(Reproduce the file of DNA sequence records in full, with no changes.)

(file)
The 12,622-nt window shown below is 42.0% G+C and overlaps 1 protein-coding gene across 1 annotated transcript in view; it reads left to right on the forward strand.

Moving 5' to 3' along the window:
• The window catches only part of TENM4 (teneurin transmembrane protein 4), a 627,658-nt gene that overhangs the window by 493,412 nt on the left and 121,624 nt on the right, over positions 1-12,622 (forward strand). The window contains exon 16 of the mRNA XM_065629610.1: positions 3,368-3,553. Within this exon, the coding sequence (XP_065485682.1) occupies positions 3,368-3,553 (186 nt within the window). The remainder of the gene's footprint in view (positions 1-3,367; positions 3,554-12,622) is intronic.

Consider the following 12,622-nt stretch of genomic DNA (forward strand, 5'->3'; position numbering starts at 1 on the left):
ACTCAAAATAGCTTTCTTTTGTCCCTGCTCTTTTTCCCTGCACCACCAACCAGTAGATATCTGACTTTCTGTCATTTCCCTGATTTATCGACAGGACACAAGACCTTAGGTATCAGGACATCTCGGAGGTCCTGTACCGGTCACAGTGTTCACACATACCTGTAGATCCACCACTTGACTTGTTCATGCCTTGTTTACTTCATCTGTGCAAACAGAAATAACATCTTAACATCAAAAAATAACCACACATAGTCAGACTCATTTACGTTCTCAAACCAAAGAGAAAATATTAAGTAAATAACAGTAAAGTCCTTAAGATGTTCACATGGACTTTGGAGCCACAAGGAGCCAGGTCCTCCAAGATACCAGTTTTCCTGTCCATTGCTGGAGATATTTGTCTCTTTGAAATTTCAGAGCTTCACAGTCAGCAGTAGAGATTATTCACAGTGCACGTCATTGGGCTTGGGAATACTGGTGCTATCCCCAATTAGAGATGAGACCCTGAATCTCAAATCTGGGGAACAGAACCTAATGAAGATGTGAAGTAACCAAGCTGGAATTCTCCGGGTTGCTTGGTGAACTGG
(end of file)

The 12,622-nt window shown below is 42.0% G+C and overlaps 1 protein-coding gene across 1 annotated transcript in view; it reads left to right on the forward strand.

Moving 5' to 3' along the window:
• The window catches only part of TENM4 (teneurin transmembrane protein 4), a 627,658-nt gene that overhangs the window by 493,412 nt on the left and 121,624 nt on the right, over positions 1-12,622 (forward strand). The window contains exon 16 of the mRNA XM_065629610.1: positions 3,368-3,553. Within this exon, the coding sequence (XP_065485682.1) occupies positions 3,368-3,553 (186 nt within the window). The remainder of the gene's footprint in view (positions 1-3,367; positions 3,554-12,622) is intronic.

Consider the following 12,622-nt stretch of genomic DNA (forward strand, 5'->3'; position numbering starts at 1 on the left):
ACTCAAAATAGCTTTCTTTTGTCCCTGCTCTTTTTCCCTGCACCACCAACCAGTAGATATCTGACTTTCTGTCATTTCCCTGATTTATCGACAGGACACAAGACCTTAGGTATCAGGACATCTCGGAGGTCCTGTACCGGTCACAGTGTTCACACATACCTGTAGATCCACCACTTGACTTGTTCATGCCTTGTTTACTTCATCTGTGCAAACAGAAATAACATCTTAACATCAAAAAATAACCACACATAGTCAGACTCATTTACGTTCTCAAACCAAAGAGAAAATATTAAGTAAATAACAGTAAAGTCCTTAAGATGTTCACATGGACTTTGGAGCCACAAGGAGCCAGGTCCTCCAAGATACCAGTTTTCCTGTCCATTGCTGGAGATATTTGTCTCTTTGAAATTTCAGAGCTTCACAGTCAGCAGTAGAGATTATTCACAGTGCACGTCATTGGGCTTGGGAATACTGGTGCTATCCCCAATTAGAGATGAGACCCTGAATCTCAAATCTGGGGAACAGAACCTAATGAAGATGTGAAGTAACCAAGCTGGAATTCTCCGGGTTGCTTGGTGAACTGG